American and global roots music

Bluegrass divas Rhonda Vincent & The Rage and Claire Lynch Band share the stage on opening night, followed the next day by the Mission Temple Fireworks Revival with Paul Thorn Band and the Blind Boys of Alabama. Songwriter-guitarist Margaret Glaspy performs on a double bill with Argentinian composer-singer-guitarist Juana Molina, and Tulsa’s John Moreland shares an alt-country bill with Nashville songwriter-guitarist Aaron Lee Tasjan.

New acoustic music projects include Hawktail and the SMF debut of Kittel & Co., guitarist Tommy Emmanuel plays on a co-bill with Jayme Stone’s Folklife and the original production The Voice is a Traveler features Moira Smiley and Anna & Elizabeth. Rosanne Cash & John Leventhal return to the Lucas stage as a duo and Marty Stuart & His Fabulous Superlatives play Ships of the Sea, as do the North Mississippi Allstars. Recent MacArthur “Genius” Grant recipient Rhiannon Giddens plays her first theater show at SMF, and Béla Fleck & Abigail Washburn return with music from their new project, Echo in the Valley. The music of Mali is well-represented with Trio Da Kali sharing a bill with South African guitarist Derek Gripper (a kora music practitioner), and kora master Toumani Diabaté performing with his son Sidiki Diabaté in A World of Strings, an original production also including Brazilian music played by SMF Associate Artistic Director and mandolinist Mike Marshall and pianist Jovino Santos Neto (who also plays a solo show). Iberian sounds include the great flamenco singer Diego El Cigala and Portuguese fado singer António Zambujo, cellist Mike Block performs with fellow Silk Road Ensemble musician Sandeep Das on tabla, and this season’s Latin Dance Party features the incomparable Cuban son ensemble, Septeto Santiaguero.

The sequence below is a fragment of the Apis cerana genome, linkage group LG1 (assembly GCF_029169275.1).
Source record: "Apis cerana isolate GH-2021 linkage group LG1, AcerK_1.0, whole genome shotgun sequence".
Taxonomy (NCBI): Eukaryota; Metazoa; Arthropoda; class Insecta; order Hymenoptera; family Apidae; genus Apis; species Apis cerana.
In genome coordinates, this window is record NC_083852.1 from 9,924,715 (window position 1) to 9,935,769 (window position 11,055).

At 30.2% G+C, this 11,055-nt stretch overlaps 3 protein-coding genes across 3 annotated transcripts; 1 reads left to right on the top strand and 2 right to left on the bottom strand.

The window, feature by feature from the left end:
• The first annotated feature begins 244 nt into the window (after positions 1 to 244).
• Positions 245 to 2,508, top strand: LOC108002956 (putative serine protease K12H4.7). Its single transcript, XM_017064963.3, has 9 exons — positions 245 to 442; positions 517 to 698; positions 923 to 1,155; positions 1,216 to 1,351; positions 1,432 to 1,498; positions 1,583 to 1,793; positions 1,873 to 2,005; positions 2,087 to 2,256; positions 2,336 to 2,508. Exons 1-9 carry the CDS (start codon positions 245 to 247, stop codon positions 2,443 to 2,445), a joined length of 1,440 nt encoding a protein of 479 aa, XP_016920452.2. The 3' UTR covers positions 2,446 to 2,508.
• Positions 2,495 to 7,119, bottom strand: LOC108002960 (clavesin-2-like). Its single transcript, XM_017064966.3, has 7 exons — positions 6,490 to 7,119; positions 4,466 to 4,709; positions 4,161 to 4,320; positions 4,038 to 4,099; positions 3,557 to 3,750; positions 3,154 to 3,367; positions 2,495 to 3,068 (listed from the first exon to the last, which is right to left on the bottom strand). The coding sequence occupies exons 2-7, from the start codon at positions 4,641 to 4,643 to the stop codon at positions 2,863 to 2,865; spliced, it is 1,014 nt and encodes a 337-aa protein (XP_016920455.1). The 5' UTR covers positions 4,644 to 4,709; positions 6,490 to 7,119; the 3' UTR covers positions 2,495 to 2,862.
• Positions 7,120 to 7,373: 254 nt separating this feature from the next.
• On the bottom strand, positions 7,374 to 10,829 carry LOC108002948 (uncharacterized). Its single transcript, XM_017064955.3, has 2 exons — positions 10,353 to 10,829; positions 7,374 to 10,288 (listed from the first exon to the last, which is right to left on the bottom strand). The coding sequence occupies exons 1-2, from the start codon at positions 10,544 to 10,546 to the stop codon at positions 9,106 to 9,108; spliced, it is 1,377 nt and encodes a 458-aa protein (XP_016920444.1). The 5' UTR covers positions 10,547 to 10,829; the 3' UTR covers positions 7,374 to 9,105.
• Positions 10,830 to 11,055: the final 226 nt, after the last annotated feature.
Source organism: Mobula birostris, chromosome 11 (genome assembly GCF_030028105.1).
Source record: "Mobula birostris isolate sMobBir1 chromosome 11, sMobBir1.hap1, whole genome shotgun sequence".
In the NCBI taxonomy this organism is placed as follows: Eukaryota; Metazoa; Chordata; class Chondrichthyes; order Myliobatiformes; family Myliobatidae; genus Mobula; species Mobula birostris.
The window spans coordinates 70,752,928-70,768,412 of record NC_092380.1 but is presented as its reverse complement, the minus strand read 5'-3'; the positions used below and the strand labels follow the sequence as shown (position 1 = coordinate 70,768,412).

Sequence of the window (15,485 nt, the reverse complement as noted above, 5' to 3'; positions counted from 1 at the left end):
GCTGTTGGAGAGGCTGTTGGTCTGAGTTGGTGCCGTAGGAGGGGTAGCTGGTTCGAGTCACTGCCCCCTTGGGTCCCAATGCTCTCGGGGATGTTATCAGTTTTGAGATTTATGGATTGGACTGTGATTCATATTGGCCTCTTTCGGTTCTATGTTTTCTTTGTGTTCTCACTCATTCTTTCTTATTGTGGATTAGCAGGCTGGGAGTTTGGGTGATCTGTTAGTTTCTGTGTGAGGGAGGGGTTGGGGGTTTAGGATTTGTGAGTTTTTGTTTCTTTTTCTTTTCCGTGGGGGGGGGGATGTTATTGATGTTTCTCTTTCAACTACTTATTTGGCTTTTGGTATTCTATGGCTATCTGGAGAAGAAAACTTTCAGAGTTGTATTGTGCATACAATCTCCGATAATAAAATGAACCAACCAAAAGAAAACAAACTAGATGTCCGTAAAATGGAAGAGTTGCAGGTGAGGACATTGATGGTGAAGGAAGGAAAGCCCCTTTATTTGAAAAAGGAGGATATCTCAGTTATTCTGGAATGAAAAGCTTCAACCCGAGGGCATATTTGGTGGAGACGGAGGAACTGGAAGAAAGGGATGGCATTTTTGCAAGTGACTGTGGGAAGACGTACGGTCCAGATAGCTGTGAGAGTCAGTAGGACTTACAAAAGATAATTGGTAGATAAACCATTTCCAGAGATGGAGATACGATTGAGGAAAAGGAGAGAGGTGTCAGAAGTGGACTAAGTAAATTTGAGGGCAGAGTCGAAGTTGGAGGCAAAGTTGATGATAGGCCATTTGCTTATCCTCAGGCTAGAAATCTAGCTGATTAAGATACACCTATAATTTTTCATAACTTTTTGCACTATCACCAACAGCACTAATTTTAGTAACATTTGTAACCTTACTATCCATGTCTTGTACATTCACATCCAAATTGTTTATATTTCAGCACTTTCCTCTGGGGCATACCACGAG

Festival favorites Lúnasa and Tim O’Brien team up for a concert of Irish and Appalachian-influenced music, and Alasdair Fraser & Natalie Haas play on a double bill with an exciting new all-female acoustic music quartet called The Goodbye Girls.

Theatrical and film presentations

In Death of A King, Tavis Smiley delves into the final year of Martin Luther King, Jr.’s life in a multi-media presentation with an original score by SMF Associate Artistic Director Marcus Roberts. Performance collective Manual Cinema performs their original work, Lula del Ray, a mythic reinvention of a classic coming-of-age story, and PIAF! The Show features Anne Carrere as Edith Piaf in a production directed by Nice-based theater maverick Gil Marsalla.

Films at SMF 2018 include two with original live scores: BiRDMAN LiVE is a screening of the Academy Award-winning “Birdman or (the Unxpected Virtue of Ignorance)” scored by jazz drummer Antonio Sanchez, and “The Goddess,” a 1934 Chinese silent film with original score by Juana Molina. “Terezín: Refuge in Music” featuring Daniel Hope and Anne Sofie von Otter is a documentary about music composed by victims and survivors of the Nazi concentration camp.  

Savannah Music Festival at Trustees’ Garden: April 14th, 2018

SMF’s all-day festival finale at Trustees’ Garden is a multi-stage continuous presentation of live music featuring Jason Isbell and the 400 Unit, Tedeschi Trucks Band, Gillian Welch, Marc Broussard, Brent Cobb, Brett Dennen, Septeto Santiaguero, Mipso, Sammy Miller & the Congregation, Betsayda Machado y Parranda El Clavo, Velvet Caravan with special guest Jessica Ann Best and the Acoustic Music Seminar finale, Stringband Spectacular.

The 8.5-acre campus will also host a vendor marketplace containing local and regional food and refreshments. Block I General Admission tickets for SMF at Trustees’ Garden are $99.50 and VIP Access are $249.50. When Block I allotments are gone, prices will go up to Block II levels.

For the complete schedule, visit www.savannahmusicfestival.org.

Share.

About Author

Leave A Reply